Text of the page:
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CaribouFondue

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Hello,

I've got a three location business with hundreds of citations for each location, all the citations, and our GMB currently use "My Business Name" as the title.
I see my competition (multiple location chains) frequently using "Their Business Name - City Name" as their GMB titles. As I understand google gives a big boost for keywords in GMB title.

Questions:
1) Should I start adding a single word city name location keyword to the end of my GMB titles?
2) If I do #1 do i need to fix all my citations to have that city name in the business name?

Thanks!

Example of competition doing this:
Screen Shot 2022-10-20 at 1.27.55 PM.jpg
 
Solution
You don't need to fix citations yet, you need to get a DBA with the city name in it for it to adhere to Google guidelines. Changing the name without it could result in a suspension.

Follow this to properly change your business name before changing it on GBP Rebranding Your Business | Checklist for Google My Business & Local Search

If you think your competition is using location keywords when they shouldn't be, try suggesting and edit to remove the descriptor keywords that do not belong. If that does not get approved, use a redressal form to report them to Google support.
You don't need to fix citations yet, you need to get a DBA with the city name in it for it to adhere to Google guidelines. Changing the name without it could result in a suspension.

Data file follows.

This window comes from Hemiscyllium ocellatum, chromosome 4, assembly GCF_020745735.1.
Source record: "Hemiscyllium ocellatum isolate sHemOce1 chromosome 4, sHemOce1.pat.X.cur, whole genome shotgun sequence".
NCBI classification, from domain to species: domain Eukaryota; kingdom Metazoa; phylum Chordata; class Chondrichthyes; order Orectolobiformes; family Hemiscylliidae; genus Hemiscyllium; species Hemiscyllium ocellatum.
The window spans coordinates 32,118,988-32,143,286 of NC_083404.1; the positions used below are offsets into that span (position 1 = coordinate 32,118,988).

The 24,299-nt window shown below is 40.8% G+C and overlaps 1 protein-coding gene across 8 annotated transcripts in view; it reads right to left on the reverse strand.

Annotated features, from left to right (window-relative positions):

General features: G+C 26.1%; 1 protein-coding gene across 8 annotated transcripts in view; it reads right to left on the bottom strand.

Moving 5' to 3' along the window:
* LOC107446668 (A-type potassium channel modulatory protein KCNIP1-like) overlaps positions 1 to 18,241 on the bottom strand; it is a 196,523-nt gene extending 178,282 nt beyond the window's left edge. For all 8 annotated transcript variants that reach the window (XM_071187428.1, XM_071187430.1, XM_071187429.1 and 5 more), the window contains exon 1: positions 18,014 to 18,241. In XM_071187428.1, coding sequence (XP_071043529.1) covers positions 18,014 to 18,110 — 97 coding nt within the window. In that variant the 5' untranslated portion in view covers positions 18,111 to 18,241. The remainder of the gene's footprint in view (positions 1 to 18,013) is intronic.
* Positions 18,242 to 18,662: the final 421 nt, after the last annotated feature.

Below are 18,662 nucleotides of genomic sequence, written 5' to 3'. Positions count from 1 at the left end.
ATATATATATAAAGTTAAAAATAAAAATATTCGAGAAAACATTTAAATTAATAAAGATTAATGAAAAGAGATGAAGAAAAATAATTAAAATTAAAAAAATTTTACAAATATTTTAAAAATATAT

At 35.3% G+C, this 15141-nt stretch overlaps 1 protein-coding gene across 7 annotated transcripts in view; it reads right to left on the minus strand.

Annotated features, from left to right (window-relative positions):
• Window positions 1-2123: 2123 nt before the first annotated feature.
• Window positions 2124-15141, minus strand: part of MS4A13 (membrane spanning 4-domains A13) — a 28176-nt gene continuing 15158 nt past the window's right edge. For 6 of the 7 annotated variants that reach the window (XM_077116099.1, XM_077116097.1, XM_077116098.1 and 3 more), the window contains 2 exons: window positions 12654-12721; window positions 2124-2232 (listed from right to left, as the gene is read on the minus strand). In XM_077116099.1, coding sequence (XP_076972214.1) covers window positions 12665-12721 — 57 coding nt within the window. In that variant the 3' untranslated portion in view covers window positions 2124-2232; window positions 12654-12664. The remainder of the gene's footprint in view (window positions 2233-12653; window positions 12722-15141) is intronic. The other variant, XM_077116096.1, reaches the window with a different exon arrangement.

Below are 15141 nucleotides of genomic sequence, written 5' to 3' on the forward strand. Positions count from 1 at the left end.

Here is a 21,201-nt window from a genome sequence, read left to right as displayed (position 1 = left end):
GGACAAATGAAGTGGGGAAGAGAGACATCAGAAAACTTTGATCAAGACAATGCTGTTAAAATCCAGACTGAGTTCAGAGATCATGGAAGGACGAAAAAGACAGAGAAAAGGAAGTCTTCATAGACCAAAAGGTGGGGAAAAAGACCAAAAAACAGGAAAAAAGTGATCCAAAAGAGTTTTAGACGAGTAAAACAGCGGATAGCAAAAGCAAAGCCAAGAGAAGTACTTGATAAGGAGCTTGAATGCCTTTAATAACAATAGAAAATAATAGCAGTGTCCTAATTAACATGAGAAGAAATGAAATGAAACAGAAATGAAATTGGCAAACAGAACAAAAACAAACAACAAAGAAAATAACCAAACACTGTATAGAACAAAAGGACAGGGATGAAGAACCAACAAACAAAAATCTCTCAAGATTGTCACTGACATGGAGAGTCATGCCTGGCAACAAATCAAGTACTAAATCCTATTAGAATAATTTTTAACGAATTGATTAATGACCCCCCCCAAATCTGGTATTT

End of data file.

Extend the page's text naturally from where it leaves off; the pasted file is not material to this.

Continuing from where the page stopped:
Follow this to properly change your business name before changing it on GBP Rebranding Your Business | Checklist for Google My Business & Local Search

If you think your competition is using location keywords when they shouldn't be, try suggesting and edit to remove the descriptor keywords that do not belong. If that does not get approved, use a redressal form to report them to Google support.
 
Solution
Changing the name without it could result in a suspension.
Seems like google doesn't really enforce that considering how many get away with this (see below). This seems like one of those cases where wearing the white hat really does bog down your results.


Screen Shot 2022-10-20 at 1.50.39 PM.jpg


1666288320737.jpg


1666288422135.jpg


1666288476826.jpg
 
Google isn't always the best at enforcing their own rules :) BUT they are getting better at it by the day and investing in tools to automate it.

White hat will always win out as it offers more security in the long run. That is why I linked to the rebranding checklist. You CAN add location names into your business name via a DBA and prove to Google it's legit if they do take action (which I have seen them do before).
 
Google isn't always the best at enforcing their own rules :) BUT they are getting better at it by the day and investing in tools to automate it.

White hat will always win out as it offers more security in the long run. That is why I linked to the rebranding checklist. You CAN add location names into your business name via a DBA and prove to Google it's legit if they do take action (which I have seen them do before).

Ah ok thanks for clarification that makes more sense, because there are companies like U-Haul which have 1000s of locations with keywords in them.
 
Google isn't always the best at enforcing their own rules :) BUT they are getting better at it by the day and investing in tools to automate it.

White hat will always win out as it offers more security in the long run. That is why I linked to the rebranding checklist. You CAN add location names into your business name via a DBA and prove to Google it's legit if they do take action (which I have seen them do before).